By Scott Haugen
The bull was closing fast, bugling and “glunking” the whole way down the shale mountainside. In a matter of seconds, I saw the bull’s massive antlers dipping and twisting through the thick stand of young pines. When he stopped and bugled at 16 yards, I stared at him for the first time. His massive rack was all of 340 inches.
Anchored, all I needed was for the bull to move a foot one way or the other, as a series of small trees blocked his vitals. A minute passed and my bow’s draw weight began to feel heavy. Nearly 2 minutes into it, I began to shake and knew I couldn’t hold at full draw much longer. That’s when two cows popped out of the brush. The bull quickly turned and took off after them.
It was frustrating to have a bull so close and not get a shot, and no amount of calling was going to pull him off those cows. As I slid my arrow back into the quiver, there, 60 yards away, stood a 320-inch bull. He wasn’t worth a second look in the area I was hunting, so I kept moving.
I hadn’t gone 30 yards when I bumped in to a third bull. He also scored more than 300-inches. Three bulls had come to my calls, but not one was as big as the bull I tried getting on opening morning.
I was in central Montana, amid one of the many wooded mountain ranges that pock the high-desert surroundings. From a distance it seems these habitats wouldn’t hold much game, but the closer you get, the more evident it becomes these are hotbeds for big game. In one place I stood and glassed elk, mule deer, mountain goats and a pair of black bears in the hills, and in the lowlands below, there were pronghorns and whitetails. These are some of the most game-rich habitats I’ve seen anywhere in the West. But on my first day of elk hunting this new spot, the very first bull I saw was all of 380 inches, maybe bigger. That set the standard.
The first year I called in more than 20 bulls in seven days, saw three bulls scoring more than 340 inches, and could have shot many between 280 and 320 inches, but passed. I wanted one of the big bulls. Though I didn’t take a shot that season, it was one of the best elk hunts of my life.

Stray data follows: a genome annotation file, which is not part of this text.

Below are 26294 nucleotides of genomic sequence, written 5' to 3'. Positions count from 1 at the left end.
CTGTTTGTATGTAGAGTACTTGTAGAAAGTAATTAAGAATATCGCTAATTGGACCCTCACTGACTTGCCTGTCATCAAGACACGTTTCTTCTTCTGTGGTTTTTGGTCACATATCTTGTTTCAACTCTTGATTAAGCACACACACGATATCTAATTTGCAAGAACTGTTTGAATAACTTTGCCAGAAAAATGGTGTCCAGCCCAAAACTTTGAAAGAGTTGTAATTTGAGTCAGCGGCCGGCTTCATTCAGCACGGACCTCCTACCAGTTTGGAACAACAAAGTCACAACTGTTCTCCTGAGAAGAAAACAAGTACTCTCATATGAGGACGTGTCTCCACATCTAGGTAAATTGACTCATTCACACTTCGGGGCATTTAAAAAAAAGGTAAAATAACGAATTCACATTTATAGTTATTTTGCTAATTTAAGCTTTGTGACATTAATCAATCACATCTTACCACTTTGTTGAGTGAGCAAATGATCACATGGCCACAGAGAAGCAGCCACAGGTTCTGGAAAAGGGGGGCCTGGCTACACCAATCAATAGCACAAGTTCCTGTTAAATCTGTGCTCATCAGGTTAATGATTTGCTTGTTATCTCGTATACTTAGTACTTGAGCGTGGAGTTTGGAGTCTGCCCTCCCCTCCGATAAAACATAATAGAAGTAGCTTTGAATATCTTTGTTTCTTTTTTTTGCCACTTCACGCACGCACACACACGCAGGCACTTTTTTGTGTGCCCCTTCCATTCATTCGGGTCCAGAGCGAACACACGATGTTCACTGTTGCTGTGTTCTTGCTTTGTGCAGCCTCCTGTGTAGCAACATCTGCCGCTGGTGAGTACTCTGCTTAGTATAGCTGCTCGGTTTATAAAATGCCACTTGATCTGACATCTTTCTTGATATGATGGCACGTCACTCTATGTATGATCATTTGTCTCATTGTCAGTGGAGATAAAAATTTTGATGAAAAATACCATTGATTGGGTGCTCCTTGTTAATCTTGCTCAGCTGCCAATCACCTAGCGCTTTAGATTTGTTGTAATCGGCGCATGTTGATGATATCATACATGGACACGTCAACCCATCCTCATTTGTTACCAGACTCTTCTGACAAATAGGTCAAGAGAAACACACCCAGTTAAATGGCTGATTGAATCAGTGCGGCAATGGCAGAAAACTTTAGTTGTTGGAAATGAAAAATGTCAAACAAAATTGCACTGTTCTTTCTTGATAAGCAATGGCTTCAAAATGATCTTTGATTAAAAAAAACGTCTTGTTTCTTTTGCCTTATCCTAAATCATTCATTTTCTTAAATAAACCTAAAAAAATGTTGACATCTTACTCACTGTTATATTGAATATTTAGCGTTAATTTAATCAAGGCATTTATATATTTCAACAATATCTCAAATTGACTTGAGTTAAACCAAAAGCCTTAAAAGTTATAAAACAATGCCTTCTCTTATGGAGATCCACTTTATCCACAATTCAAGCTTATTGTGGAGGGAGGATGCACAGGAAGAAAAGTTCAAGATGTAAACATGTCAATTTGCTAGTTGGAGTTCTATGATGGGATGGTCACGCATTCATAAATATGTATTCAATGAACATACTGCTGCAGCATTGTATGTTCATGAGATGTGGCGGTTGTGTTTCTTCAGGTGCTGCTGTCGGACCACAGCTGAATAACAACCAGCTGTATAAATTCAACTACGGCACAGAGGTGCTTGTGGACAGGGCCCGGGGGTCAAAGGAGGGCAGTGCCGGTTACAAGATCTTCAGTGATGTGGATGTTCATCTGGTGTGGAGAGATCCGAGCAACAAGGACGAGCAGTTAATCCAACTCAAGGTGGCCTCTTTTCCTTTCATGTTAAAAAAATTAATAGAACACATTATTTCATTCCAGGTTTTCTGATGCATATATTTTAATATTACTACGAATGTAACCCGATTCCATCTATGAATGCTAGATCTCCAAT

The following season I killed the first bull I saw in that spot. He came confidently striding into my calls, bugling the entire way. That hunt lasted less than an hour.
The next season I was in another section of Montana, near the town of White Sulfur Springs. This was a new area for me, so I showed up a few days before the season to get some scouting in. All the sign was old, made during winter. I covered miles, both on foot and with my spotting scope and binoculars, and saw a cow and a calf. In one shaded creek bottom I found a small wallow and rub, but didn’t see or hear a bull.
Two days into the season, I hadn’t seen an elk. The next day I went to another ridge and was in position to glass well before daylight. More than a half-mile away, a lone cow fed in a meadow, and hot on her tail was a young bull. It was the first and only bull I’d seen in six days, so I wasted no time closing the distance, setting up and then calling.
The bull came on the run to my cow calls, but I couldn’t get a shot as he approached from behind a rocky outcropping. When that bull stopped for the first time, he was 9 yards from me. He eventually moved off, and I let him get out of sight before calling. It worked, as he circled back in perfect shooting position. The 40-plus yard shot was simple, and the bull went only a short distance. He was a small 6-by-6, but on this hunt, in this place, it was a bull worth taking. Had I seen him during previous two-year’s hunts, I wouldn’t even have given him a second look.
Montana has some monster bulls, but just like anywhere, the area, regional genetics and timing make size relative. In some places, during some years, a 300-inch bull isn’t worth shooting. In another, that same bull may be all you put on the table.
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